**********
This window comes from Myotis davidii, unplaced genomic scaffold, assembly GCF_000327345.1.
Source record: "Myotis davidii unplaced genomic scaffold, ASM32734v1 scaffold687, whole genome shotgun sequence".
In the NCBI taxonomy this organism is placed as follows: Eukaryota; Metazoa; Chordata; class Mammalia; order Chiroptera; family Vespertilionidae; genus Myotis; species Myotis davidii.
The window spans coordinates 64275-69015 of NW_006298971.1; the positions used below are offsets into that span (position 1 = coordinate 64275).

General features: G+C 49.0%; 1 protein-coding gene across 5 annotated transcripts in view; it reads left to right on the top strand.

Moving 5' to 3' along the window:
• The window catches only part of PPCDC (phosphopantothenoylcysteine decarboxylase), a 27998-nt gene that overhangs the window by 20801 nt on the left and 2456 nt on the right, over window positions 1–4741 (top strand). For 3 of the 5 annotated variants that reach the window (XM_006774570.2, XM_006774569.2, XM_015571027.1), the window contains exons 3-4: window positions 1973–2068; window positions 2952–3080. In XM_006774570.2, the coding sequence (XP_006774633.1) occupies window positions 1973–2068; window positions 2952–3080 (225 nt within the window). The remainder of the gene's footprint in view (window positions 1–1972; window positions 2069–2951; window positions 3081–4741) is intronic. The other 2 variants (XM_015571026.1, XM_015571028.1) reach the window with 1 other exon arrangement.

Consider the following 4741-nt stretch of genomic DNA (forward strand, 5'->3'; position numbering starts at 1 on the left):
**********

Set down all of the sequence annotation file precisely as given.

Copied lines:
This window comes from Myotis davidii, unplaced genomic scaffold, assembly GCF_000327345.1.
Source record: "Myotis davidii unplaced genomic scaffold, ASM32734v1 scaffold687, whole genome shotgun sequence".
In the NCBI taxonomy this organism is placed as follows: Eukaryota; Metazoa; Chordata; class Mammalia; order Chiroptera; family Vespertilionidae; genus Myotis; species Myotis davidii.
The window spans coordinates 64275-69015 of NW_006298971.1; the positions used below are offsets into that span (position 1 = coordinate 64275).

General features: G+C 49.0%; 1 protein-coding gene across 5 annotated transcripts in view; it reads left to right on the top strand.

Moving 5' to 3' along the window:
• The window catches only part of PPCDC (phosphopantothenoylcysteine decarboxylase), a 27998-nt gene that overhangs the window by 20801 nt on the left and 2456 nt on the right, over window positions 1–4741 (top strand). For 3 of the 5 annotated variants that reach the window (XM_006774570.2, XM_006774569.2, XM_015571027.1), the window contains exons 3-4: window positions 1973–2068; window positions 2952–3080. In XM_006774570.2, the coding sequence (XP_006774633.1) occupies window positions 1973–2068; window positions 2952–3080 (225 nt within the window). The remainder of the gene's footprint in view (window positions 1–1972; window positions 2069–2951; window positions 3081–4741) is intronic. The other 2 variants (XM_015571026.1, XM_015571028.1) reach the window with 1 other exon arrangement.

Consider the following 4741-nt stretch of genomic DNA (forward strand, 5'->3'; position numbering starts at 1 on the left):